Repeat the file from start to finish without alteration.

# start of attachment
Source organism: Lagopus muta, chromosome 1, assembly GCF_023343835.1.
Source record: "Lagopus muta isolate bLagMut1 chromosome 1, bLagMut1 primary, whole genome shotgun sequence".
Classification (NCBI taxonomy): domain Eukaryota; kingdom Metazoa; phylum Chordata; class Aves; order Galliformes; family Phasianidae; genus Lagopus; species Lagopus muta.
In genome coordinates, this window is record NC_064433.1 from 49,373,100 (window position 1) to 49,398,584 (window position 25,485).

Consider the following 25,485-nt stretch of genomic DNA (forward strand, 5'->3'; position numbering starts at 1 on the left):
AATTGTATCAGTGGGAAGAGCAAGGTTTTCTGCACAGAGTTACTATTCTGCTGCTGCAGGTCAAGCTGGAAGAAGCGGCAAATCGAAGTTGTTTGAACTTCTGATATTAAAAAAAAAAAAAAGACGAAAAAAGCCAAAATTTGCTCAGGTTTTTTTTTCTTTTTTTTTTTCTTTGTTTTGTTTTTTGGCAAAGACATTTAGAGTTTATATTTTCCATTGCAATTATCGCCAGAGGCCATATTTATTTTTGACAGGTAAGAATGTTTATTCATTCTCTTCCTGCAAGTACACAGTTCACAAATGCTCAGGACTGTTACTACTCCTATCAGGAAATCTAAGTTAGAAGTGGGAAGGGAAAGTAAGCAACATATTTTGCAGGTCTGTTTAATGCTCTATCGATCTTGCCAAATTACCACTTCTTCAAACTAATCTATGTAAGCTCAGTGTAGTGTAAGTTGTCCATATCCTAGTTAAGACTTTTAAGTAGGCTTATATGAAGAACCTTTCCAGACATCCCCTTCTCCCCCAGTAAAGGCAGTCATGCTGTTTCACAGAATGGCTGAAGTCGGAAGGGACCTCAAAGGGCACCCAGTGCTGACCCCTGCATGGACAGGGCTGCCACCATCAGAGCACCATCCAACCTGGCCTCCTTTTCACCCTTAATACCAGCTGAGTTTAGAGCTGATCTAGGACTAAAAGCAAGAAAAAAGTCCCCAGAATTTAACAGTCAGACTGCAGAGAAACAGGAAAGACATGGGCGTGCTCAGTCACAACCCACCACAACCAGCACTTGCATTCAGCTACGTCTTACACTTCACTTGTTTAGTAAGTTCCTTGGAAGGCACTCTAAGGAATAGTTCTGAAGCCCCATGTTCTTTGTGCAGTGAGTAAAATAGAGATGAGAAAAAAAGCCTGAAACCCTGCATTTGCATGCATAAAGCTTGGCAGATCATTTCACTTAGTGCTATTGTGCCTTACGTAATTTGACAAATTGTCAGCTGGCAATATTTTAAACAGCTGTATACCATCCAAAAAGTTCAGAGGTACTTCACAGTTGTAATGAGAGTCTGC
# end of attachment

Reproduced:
Source organism: Lagopus muta, chromosome 1, assembly GCF_023343835.1.
Source record: "Lagopus muta isolate bLagMut1 chromosome 1, bLagMut1 primary, whole genome shotgun sequence".
Classification (NCBI taxonomy): domain Eukaryota; kingdom Metazoa; phylum Chordata; class Aves; order Galliformes; family Phasianidae; genus Lagopus; species Lagopus muta.
In genome coordinates, this window is record NC_064433.1 from 49,373,100 (window position 1) to 49,398,584 (window position 25,485).

Consider the following 25,485-nt stretch of genomic DNA (forward strand, 5'->3'; position numbering starts at 1 on the left):
AATTGTATCAGTGGGAAGAGCAAGGTTTTCTGCACAGAGTTACTATTCTGCTGCTGCAGGTCAAGCTGGAAGAAGCGGCAAATCGAAGTTGTTTGAACTTCTGATATTAAAAAAAAAAAAAAGACGAAAAAAGCCAAAATTTGCTCAGGTTTTTTTTTCTTTTTTTTTTTCTTTGTTTTGTTTTTTGGCAAAGACATTTAGAGTTTATATTTTCCATTGCAATTATCGCCAGAGGCCATATTTATTTTTGACAGGTAAGAATGTTTATTCATTCTCTTCCTGCAAGTACACAGTTCACAAATGCTCAGGACTGTTACTACTCCTATCAGGAAATCTAAGTTAGAAGTGGGAAGGGAAAGTAAGCAACATATTTTGCAGGTCTGTTTAATGCTCTATCGATCTTGCCAAATTACCACTTCTTCAAACTAATCTATGTAAGCTCAGTGTAGTGTAAGTTGTCCATATCCTAGTTAAGACTTTTAAGTAGGCTTATATGAAGAACCTTTCCAGACATCCCCTTCTCCCCCAGTAAAGGCAGTCATGCTGTTTCACAGAATGGCTGAAGTCGGAAGGGACCTCAAAGGGCACCCAGTGCTGACCCCTGCATGGACAGGGCTGCCACCATCAGAGCACCATCCAACCTGGCCTCCTTTTCACCCTTAATACCAGCTGAGTTTAGAGCTGATCTAGGACTAAAAGCAAGAAAAAAGTCCCCAGAATTTAACAGTCAGACTGCAGAGAAACAGGAAAGACATGGGCGTGCTCAGTCACAACCCACCACAACCAGCACTTGCATTCAGCTACGTCTTACACTTCACTTGTTTAGTAAGTTCCTTGGAAGGCACTCTAAGGAATAGTTCTGAAGCCCCATGTTCTTTGTGCAGTGAGTAAAATAGAGATGAGAAAAAAAGCCTGAAACCCTGCATTTGCATGCATAAAGCTTGGCAGATCATTTCACTTAGTGCTATTGTGCCTTACGTAATTTGACAAATTGTCAGCTGGCAATATTTTAAACAGCTGTATACCATCCAAAAAGTTCAGAGGTACTTCACAGTTGTAATGAGAGTCTGC